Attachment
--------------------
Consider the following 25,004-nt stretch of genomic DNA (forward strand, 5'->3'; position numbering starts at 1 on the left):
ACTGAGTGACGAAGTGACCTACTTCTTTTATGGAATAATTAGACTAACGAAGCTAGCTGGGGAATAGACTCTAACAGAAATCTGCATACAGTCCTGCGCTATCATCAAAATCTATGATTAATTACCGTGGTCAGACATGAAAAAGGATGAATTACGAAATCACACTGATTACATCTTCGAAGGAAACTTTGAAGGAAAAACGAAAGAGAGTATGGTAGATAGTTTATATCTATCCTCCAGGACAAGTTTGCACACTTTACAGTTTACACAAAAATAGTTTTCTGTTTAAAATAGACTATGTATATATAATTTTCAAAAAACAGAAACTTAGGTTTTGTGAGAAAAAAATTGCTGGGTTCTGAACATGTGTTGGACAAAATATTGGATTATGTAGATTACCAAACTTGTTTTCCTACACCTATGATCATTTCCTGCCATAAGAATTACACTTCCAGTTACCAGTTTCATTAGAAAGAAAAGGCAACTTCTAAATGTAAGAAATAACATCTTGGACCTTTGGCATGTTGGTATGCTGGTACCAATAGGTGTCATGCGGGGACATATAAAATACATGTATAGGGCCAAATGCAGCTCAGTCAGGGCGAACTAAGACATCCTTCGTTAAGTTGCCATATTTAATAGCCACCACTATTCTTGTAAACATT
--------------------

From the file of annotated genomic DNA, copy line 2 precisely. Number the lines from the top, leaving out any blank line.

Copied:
ACTGAGTGACGAAGTGACCTACTTCTTTTATGGAATAATTAGACTAACGAAGCTAGCTGGGGAATAGACTCTAACAGAAATCTGCATACAGTCCTGCGCTATCATCAAAATCTATGATTAATTACCGTGGTCAGACATGAAAAAGGATGAATTACGAAATCACACTGATTACATCTTCGAAGGAAACTTTGAAGGAAAAACGAAAGAGAGTATGGTAGATAGTTTATATCTATCCTCCAGGACAAGTTTGCACACTTTACAGTTTACACAAAAATAGTTTTCTGTTTAAAATAGACTATGTATATATAATTTTCAAAAAACAGAAACTTAGGTTTTGTGAGAAAAAAATTGCTGGGTTCTGAACATGTGTTGGACAAAATATTGGATTATGTAGATTACCAAACTTGTTTTCCTACACCTATGATCATTTCCTGCCATAAGAATTACACTTCCAGTTACCAGTTTCATTAGAAAGAAAAGGCAACTTCTAAATGTAAGAAATAACATCTTGGACCTTTGGCATGTTGGTATGCTGGTACCAATAGGTGTCATGCGGGGACATATAAAATACATGTATAGGGCCAAATGCAGCTCAGTCAGGGCGAACTAAGACATCCTTCGTTAAGTTGCCATATTTAATAGCCACCACTATTCTTGTAAACATT